There’s nothing like the flavour of freshly picked peas – use them as quickly as possible after picking for maximum sweetness. The easiest types to grow are mangetout and sugar snap varieties, while dwarf varieties need little or no supports.

Jobs to do now

  • Keep flowering plants well watered
  • Support with canes or twigs

Month by month


Peas are easy to grow from seed sown in spring and into early summer, either outdoors where they are to grow, or indoors to get them off to an early, reliable start.

When choosing varieties to grow, bear in mind that round peas tend to be hardier than wrinkled varieties. Mangetout and sugarsnap varieties are generally the easiest to grow.

Different types of peas mature at different rates:

  • First earlies are sown from March to early June and will be ready to pick in 11 to 13 weeks

  • Second earlies are sown from March to June and are ready in around 14 weeks

  • Maincrop cultivars are sown from March to June and take up to 16 weeks

Peas prefer an open, sunny position with good drainage. If your soil is acidic, then add lime before sowing.

Sowing indoors

Sowing in February or March allows you to get an early start, and helps to protect the seeds from being eaten by mice.

Peas are best sown along a length of guttering filled with compost, spacing seeds about 7.5cm (3in) apart. This makes transplanting outside easy, as you have a ready-made row that can simply be slid into a trench. Alternatively, sow in modular trays or small pots.

Sowing outdoors

Never sow into cold, wet soil. If spring is slow to arrive, warm the soil with polythene or cloches before sowing, then protect seedlings with horticultural fleece. Still, peas generally prefer cooler weather and grow well in a cool spring.

Make a flat-bottomed trench 5cm (2in) deep and 15cm (6in) wide – a draw hoe is ideal for this. Sow the seeds evenly in the trench about 7.5cm (3in) apart, cover with soil, then lightly firm.

If you sow a second row, space it at a distance equal to the height of the crop.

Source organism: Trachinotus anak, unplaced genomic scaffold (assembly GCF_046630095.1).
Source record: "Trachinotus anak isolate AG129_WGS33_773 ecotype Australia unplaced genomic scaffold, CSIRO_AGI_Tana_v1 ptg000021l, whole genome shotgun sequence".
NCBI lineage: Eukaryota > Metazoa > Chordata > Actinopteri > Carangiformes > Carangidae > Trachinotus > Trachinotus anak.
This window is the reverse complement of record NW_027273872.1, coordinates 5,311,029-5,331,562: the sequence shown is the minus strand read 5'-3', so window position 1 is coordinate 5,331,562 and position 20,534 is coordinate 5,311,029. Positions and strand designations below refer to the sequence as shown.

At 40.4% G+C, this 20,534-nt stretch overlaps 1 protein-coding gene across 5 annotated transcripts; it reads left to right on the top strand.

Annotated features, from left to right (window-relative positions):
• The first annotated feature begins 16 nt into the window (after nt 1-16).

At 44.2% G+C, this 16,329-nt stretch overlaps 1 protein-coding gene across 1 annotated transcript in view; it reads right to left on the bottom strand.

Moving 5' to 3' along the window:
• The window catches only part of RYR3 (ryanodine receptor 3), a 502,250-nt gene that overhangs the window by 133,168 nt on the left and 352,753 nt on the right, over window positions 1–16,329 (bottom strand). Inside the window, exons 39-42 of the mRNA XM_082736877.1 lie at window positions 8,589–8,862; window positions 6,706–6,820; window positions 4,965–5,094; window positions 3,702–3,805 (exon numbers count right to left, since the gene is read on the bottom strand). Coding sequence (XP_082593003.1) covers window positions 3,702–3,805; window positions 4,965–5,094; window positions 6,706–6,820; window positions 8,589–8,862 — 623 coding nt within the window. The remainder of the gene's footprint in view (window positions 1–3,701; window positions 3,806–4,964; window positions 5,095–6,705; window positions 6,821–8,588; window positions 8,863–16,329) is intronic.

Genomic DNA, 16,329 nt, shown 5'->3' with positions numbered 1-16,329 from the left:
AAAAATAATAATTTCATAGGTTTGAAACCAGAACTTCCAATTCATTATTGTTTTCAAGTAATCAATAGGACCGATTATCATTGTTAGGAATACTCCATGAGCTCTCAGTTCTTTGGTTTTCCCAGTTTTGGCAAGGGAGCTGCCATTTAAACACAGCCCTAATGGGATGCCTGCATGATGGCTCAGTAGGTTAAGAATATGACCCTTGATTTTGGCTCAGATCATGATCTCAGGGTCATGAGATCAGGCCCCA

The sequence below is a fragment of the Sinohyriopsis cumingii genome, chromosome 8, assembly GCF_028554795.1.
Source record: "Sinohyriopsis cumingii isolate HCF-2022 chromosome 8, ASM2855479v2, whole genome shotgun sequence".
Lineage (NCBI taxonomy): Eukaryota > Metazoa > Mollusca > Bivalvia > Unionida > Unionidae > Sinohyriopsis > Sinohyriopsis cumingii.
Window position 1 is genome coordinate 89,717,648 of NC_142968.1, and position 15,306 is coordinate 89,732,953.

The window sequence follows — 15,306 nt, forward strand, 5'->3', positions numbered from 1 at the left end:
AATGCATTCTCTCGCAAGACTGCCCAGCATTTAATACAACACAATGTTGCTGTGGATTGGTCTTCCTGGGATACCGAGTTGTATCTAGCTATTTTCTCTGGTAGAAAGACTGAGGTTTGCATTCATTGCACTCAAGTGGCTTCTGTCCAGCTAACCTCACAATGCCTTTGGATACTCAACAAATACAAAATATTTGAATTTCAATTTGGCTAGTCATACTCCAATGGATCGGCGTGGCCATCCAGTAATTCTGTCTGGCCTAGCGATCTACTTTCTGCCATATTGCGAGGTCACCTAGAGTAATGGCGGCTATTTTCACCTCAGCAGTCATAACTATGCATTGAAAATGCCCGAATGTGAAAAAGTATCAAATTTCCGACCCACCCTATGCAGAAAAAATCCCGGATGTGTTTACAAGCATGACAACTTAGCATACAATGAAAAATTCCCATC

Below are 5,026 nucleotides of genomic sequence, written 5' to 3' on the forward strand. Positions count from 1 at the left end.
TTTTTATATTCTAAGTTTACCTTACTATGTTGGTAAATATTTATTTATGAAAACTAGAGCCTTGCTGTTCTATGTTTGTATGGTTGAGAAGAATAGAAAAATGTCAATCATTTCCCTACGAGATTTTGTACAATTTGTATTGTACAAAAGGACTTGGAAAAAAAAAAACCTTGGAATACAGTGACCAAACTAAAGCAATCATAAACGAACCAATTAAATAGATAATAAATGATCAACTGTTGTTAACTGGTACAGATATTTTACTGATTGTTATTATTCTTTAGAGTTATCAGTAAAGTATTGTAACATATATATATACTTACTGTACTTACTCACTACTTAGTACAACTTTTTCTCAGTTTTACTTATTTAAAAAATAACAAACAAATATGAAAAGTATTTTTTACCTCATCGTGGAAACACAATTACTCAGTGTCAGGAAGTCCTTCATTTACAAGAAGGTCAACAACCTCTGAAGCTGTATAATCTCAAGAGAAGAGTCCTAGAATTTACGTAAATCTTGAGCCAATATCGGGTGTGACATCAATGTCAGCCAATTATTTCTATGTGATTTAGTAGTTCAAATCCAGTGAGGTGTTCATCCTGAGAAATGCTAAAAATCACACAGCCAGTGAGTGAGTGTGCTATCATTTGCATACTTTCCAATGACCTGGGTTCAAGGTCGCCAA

Water the plants when they start to flower and two weeks after. Add a thick mulch around the base of the plants to help prevent the soil drying out.

Most peas, apart from dwarf cultivars, need supports to scramble up. For taller varieties, trellis, bamboo canes and netting are ideal, while smaller varieties can be supported with pea netting or pea sticks (twiggy branches).

After flowering, plants need sufficient water for the pods to swell. Check the soil moisture at root level regularly and water if necessary.


By choosing different types and cultivars, you can harvest from June through to October.

Pods are ready to harvest when they’re well filled. Pick regularly, otherwise the plants will stop producing flowers and pods.

Mangetout and sugarsnap peas should be picked when the pods are about 7.5cm (3in) long, just as the peas are starting to develop.

Recommended Varieties

Peas — mangetout

Peas — sugarsnap

Common problems

Pea moth
Pea moth

This is the caterpillar that you find when shelling your peas. Female moths lay their eggs on peas that are in flower.


Early or late peas, flowering outside their flying period, are undamaged, which means March and June sowings are best.  Grow under insect-proof mesh.


These rodents will eat the seeds where planted


Trapping can be effective for mice in a garden situation, although voles can be harder to control. Break-back traps of the type used against house mice can be effective when set in places where damage is occurring. Pieces of carrot or dessert apple are effective baits for voles, and peanut butter for mice. When using traps or baits out of doors, they must be placed under covers to reduce the risk of other animals interfering with them. Birds are particularly vulnerable to accidental trapping.


Wood pigeons are often the worst bird pest in gardens and on allotments. They peck at leaves, tearing them, sometimes only leaving the stalks. Pigeons can attack many plants, but particularly brassicas and peas.


The only certain way of protecting vulnerable plants from pigeons is to grow them under netting or in a fruit cage. Scaring devices or repellent substances are likely to give, at best, only temporary protection. Larger plants such as established lilacs will usually recover from pigeon damage and so it can be tolerated. 

Powdery Mildew
Powdery Mildew

Appears as a white powdery deposit over the leaf surface and leaves become stunted and shrivel.


Keep the soil moist and grow in cooler locations.


Nigel Slater teams fresh peas with lentils and goats’ cheese in this delicious warm salad.

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